I'm moving and as a result I'm thinking of my decades long battle with my yard, and I'm wondering if there is any lesson for the modern world. I suspect that there is, but you should also consider that fact that I really hate yard work.
You may be familiar with the hygiene hypothesis, which holds that the increase in allergies we've been seeing are due to inadequately stressed immune systems. That in the absence of parasites and pathogens our immune systems overreact to things which aren't dangerous. Is it possible that something similar is going on with our psychological immune systems? If so what sort of "pathogens" should we be introducing?
I wrap up my discussion of the drug crisis. I begin with discussing the fact that the US appears to be unique in the rate at which overdose deaths are increasing. This is not quite true, but there are some peculiarities which make the US a nice juicy target if you were interested in selling opioids, and other drugs, this goes both for legal and illegal drugs. Given the scale of the problem we've discovered a lot of things that don't work, and a one big thing that made the problem worse (the pandemic). But we don't have a lot of good ideas for how to fix it. Nevertheless I offer up some ideas.
An examination into how deaths from overdosing on drugs got so bad. Everyone knows how Oxycontin contributed to the problem, but there's far more to the story than that. Join me for a discussion of drug marketing, meth, benzodiazepines, and cocaine, and how it all combines into one of the deadliest trends of our time, one with no signs of slowing down.
The last few decades have been a historical aberration, a time when things seemed simple and progress seemed inevitable. Alternatively we threw up our hands and assumed that our problems were so great that they risked causing the "End of the World". Reality is more messy, we will neither be permanently saved or irrevocably destroyed. Rather the pandemic and the invasion of Ukraine demonstrates that messiness has returned, and we need to get better at dealing with it.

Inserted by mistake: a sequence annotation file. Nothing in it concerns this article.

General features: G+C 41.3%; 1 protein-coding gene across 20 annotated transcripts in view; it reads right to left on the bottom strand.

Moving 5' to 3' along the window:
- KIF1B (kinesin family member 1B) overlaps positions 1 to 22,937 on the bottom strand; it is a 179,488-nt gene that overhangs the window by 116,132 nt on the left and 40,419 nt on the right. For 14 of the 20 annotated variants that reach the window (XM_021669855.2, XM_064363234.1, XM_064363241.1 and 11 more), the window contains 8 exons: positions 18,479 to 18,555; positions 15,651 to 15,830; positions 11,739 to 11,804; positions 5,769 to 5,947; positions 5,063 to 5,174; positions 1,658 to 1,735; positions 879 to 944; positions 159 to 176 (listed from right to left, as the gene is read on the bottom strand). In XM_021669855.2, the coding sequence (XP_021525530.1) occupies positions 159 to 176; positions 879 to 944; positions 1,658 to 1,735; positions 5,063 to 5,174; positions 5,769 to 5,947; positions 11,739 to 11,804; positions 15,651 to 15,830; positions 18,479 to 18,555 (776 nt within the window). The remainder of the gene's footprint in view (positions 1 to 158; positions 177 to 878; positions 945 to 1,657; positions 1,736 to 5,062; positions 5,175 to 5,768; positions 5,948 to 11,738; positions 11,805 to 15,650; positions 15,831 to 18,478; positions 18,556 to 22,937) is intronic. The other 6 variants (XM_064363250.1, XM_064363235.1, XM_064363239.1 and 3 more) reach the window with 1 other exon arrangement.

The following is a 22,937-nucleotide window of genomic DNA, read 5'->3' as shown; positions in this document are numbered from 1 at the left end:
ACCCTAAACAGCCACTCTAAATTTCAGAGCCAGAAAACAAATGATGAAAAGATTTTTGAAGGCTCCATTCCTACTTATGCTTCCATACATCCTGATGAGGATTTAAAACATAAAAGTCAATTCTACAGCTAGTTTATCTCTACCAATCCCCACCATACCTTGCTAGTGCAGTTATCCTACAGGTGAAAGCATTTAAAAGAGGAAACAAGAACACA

I initially decided to to weigh in on Ukraine because so many other people were. But as the situation becomes more and more potentially apocalyptic it started to appear that I would have to. But don't worry, I don't rehash the same talking points as everyone else. My big worry is whether we can figure out some point of stability where nukes exist, but no one uses them. We had that during the Cold War, but that was a bipolar situation where both sides were very similar in strength. Essentially the easiest situation imaginable from a game theory perspective. Unfortunately the future promises to be multipolar, contain lots of nations with nukes who all are at various power levels. How are we going to navigate this treacherous situation? Is it even possible?
It seems that some people are over-reacting to Russia's invasion of Ukraine. We have gone so long without a war that we can only imagine it in apocalyptic terms. But that's precisely what we don't want to do because unlike any other point in history this war could turn into the apocalypse, and that's the last thing we want to do.
At some point, in some episode (and probably several episodes) I asserted that:
The world is changing faster than we can adapt to it.
Then (and now) this statement seemed obvious, so I remember being surprised when I got some pushback on it. But upon reflection it was also illuminating. Many disagreements come down to core values and assumptions which are so deeply embedded that we’ve forgotten they’re there. It’s what makes these disagreements so intractable. We’re arguing from different, unseen foundations. I decided it was past time to unearth this particular foundation, and examine its various parts. What do I mean by “the world” and “change” and “speed” and “adaptation”? And if we can come to an agreement on all of that, what are the consequences of change moving faster than our ability to adapt?
I take a break from talking about the collapse of society and the world to rant about reading. In particular all the people who say I'm doing it wrong.
It's time for my newsletter again, and after going step by step through the ideas of Taleb we finally arrive at his crowning idea: antifragility. Perhaps the biggest contribution Taleb makes to our understanding of the world that by grappling with the idea of the opposite of fragility he was able to define fragility, and point out that the modern world is chock full of it.
It's not the end of the pandemic or even the beginning of the end, but we might be at the end of the beginning, and since I just read three books on the subject I thought I'd see what could be said at this point. Come for the discussion of school closure and why it might have seemed so important in the beginning, stay for an overview of the lab leak hypothesis. But most of all just listen to the episode!
I return to a discussion of Douthat's "Deep Places" in particular what it tells about modern epistemology, or as I like to call it, "reality construction". I examine the reality constructed by Douthat, but also the differences between how we constructed reality during the 1918 pandemic vs. how we construct it now. Come for the history, stay for the murderous story of aspirin.